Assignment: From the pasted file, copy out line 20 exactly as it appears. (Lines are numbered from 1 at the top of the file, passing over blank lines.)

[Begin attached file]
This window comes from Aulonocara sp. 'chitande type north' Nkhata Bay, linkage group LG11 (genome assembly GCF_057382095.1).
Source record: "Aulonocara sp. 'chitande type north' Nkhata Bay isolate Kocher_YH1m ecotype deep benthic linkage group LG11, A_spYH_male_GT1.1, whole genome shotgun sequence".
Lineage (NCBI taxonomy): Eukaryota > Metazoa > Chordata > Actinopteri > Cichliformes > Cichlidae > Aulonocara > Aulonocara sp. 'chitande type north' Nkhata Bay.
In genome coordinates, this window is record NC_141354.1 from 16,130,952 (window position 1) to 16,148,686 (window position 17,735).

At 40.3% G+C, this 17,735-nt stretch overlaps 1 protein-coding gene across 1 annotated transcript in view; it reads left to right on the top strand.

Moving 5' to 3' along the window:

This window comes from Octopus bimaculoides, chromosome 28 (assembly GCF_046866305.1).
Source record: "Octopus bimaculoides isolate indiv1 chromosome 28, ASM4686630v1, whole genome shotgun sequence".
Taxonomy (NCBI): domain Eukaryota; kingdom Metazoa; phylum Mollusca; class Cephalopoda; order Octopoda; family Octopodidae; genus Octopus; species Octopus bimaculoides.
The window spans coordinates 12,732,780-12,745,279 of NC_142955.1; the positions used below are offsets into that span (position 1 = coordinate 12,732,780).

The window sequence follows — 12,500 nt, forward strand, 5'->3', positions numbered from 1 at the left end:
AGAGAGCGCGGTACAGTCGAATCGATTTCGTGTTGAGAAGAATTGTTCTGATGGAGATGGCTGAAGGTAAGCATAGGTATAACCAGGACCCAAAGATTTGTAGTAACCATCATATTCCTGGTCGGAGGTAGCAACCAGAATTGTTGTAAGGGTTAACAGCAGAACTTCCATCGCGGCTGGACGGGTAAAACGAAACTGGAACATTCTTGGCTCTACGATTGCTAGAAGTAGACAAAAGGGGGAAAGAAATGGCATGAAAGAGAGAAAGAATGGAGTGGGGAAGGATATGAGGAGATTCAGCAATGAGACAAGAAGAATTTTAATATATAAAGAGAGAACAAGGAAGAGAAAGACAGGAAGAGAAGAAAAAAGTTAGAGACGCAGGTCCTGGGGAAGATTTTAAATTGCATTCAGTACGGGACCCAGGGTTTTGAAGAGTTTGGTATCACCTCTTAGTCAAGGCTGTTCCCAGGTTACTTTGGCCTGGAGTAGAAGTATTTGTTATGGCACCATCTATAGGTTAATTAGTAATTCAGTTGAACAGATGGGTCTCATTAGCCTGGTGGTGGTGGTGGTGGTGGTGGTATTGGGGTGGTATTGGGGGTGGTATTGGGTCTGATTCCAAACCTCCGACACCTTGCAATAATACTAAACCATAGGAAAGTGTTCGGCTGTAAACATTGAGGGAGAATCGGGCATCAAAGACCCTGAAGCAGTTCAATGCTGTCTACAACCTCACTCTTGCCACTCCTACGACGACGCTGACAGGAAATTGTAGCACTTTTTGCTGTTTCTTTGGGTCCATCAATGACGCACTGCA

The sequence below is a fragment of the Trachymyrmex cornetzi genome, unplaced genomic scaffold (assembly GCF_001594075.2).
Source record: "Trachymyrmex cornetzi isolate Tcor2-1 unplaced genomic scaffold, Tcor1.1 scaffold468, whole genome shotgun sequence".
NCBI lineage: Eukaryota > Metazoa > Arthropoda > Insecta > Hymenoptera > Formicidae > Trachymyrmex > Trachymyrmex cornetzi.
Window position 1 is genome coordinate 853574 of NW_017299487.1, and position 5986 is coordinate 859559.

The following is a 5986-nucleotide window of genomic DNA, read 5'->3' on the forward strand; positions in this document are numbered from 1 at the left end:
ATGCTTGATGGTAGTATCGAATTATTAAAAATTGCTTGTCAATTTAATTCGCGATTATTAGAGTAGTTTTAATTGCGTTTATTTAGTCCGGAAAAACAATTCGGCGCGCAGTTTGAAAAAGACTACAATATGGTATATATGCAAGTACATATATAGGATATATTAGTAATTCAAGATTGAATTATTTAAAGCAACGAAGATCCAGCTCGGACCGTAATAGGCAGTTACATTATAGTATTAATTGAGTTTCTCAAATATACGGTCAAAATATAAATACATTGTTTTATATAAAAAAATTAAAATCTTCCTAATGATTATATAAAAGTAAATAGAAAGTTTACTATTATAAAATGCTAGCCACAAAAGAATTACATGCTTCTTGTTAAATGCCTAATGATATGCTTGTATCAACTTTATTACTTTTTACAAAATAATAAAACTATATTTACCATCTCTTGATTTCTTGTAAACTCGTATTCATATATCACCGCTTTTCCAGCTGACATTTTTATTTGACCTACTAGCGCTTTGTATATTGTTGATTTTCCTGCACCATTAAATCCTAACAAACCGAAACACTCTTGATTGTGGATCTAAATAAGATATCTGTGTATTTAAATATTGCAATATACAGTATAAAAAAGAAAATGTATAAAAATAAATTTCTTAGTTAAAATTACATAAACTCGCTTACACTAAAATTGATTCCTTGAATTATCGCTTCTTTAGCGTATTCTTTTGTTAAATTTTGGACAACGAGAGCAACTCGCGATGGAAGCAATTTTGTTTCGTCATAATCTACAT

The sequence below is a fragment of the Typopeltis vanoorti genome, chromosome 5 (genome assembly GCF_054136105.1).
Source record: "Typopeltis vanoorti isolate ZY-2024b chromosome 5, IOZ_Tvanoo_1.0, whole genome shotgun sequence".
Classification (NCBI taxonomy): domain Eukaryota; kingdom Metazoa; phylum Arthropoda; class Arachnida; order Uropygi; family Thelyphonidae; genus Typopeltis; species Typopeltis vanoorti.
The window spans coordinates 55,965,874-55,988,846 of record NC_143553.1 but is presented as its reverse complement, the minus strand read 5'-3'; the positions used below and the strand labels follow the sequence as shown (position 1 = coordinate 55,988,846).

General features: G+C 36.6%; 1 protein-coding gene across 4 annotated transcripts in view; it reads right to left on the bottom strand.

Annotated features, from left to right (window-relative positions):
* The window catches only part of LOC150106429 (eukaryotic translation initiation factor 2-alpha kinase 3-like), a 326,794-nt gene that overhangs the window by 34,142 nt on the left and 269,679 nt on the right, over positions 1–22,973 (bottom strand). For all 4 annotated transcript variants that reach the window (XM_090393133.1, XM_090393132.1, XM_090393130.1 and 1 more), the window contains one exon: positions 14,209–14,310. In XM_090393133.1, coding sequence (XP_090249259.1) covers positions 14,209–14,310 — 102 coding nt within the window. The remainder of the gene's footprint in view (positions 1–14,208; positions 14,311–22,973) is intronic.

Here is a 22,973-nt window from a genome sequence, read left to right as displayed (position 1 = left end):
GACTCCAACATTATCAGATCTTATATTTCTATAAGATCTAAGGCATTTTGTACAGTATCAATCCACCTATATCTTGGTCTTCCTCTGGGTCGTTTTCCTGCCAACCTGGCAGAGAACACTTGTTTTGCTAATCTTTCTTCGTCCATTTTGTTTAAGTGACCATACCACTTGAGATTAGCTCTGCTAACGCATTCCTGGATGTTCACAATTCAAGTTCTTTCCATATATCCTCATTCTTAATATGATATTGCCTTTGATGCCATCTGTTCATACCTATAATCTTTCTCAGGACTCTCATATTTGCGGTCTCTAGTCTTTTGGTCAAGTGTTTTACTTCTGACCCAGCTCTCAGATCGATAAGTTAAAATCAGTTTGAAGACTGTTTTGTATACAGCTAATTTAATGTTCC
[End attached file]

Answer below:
Source record: "Typopeltis vanoorti isolate ZY-2024b chromosome 5, IOZ_Tvanoo_1.0, whole genome shotgun sequence".